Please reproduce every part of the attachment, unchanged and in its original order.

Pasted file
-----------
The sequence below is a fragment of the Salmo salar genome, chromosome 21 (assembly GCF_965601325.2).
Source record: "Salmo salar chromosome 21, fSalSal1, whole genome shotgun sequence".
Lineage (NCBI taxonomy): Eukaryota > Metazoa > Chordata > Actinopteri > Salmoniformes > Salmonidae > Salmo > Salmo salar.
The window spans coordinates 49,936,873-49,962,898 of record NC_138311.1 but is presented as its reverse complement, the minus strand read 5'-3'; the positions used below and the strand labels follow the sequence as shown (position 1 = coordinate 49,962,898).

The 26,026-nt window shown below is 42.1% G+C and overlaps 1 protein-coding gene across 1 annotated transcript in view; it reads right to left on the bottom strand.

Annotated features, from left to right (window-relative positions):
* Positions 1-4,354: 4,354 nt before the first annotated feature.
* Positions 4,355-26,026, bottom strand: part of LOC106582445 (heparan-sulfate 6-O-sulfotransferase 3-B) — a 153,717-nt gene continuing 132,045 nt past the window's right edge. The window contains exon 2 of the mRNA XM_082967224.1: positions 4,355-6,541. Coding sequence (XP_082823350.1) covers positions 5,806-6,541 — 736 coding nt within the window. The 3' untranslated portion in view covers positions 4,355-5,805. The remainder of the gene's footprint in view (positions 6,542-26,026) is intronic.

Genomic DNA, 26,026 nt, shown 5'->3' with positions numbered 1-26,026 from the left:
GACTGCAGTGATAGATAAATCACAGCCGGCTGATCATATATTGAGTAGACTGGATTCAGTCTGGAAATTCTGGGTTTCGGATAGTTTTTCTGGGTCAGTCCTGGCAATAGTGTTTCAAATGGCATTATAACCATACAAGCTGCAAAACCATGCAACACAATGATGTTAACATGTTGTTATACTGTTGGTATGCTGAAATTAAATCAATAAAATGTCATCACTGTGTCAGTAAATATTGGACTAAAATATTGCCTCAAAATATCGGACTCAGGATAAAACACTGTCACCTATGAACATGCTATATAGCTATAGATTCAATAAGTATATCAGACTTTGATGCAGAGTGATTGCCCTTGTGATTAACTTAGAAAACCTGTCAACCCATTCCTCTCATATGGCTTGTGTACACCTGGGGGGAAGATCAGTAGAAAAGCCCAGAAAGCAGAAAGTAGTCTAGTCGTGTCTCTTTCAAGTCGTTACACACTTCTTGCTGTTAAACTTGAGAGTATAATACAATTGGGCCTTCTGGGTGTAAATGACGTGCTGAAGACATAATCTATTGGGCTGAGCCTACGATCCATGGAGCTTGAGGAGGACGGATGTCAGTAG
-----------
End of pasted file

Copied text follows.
The sequence below is a fragment of the Salmo salar genome, chromosome 21 (assembly GCF_965601325.2).
Source record: "Salmo salar chromosome 21, fSalSal1, whole genome shotgun sequence".
Lineage (NCBI taxonomy): Eukaryota > Metazoa > Chordata > Actinopteri > Salmoniformes > Salmonidae > Salmo > Salmo salar.
The window spans coordinates 49,936,873-49,962,898 of record NC_138311.1 but is presented as its reverse complement, the minus strand read 5'-3'; the positions used below and the strand labels follow the sequence as shown (position 1 = coordinate 49,962,898).

The 26,026-nt window shown below is 42.1% G+C and overlaps 1 protein-coding gene across 1 annotated transcript in view; it reads right to left on the bottom strand.

Annotated features, from left to right (window-relative positions):
* Positions 1-4,354: 4,354 nt before the first annotated feature.
* Positions 4,355-26,026, bottom strand: part of LOC106582445 (heparan-sulfate 6-O-sulfotransferase 3-B) — a 153,717-nt gene continuing 132,045 nt past the window's right edge. The window contains exon 2 of the mRNA XM_082967224.1: positions 4,355-6,541. Coding sequence (XP_082823350.1) covers positions 5,806-6,541 — 736 coding nt within the window. The 3' untranslated portion in view covers positions 4,355-5,805. The remainder of the gene's footprint in view (positions 6,542-26,026) is intronic.

Genomic DNA, 26,026 nt, shown 5'->3' with positions numbered 1-26,026 from the left:
GACTGCAGTGATAGATAAATCACAGCCGGCTGATCATATATTGAGTAGACTGGATTCAGTCTGGAAATTCTGGGTTTCGGATAGTTTTTCTGGGTCAGTCCTGGCAATAGTGTTTCAAATGGCATTATAACCATACAAGCTGCAAAACCATGCAACACAATGATGTTAACATGTTGTTATACTGTTGGTATGCTGAAATTAAATCAATAAAATGTCATCACTGTGTCAGTAAATATTGGACTAAAATATTGCCTCAAAATATCGGACTCAGGATAAAACACTGTCACCTATGAACATGCTATATAGCTATAGATTCAATAAGTATATCAGACTTTGATGCAGAGTGATTGCCCTTGTGATTAACTTAGAAAACCTGTCAACCCATTCCTCTCATATGGCTTGTGTACACCTGGGGGGAAGATCAGTAGAAAAGCCCAGAAAGCAGAAAGTAGTCTAGTCGTGTCTCTTTCAAGTCGTTACACACTTCTTGCTGTTAAACTTGAGAGTATAATACAATTGGGCCTTCTGGGTGTAAATGACGTGCTGAAGACATAATCTATTGGGCTGAGCCTACGATCCATGGAGCTTGAGGAGGACGGATGTCAGTAG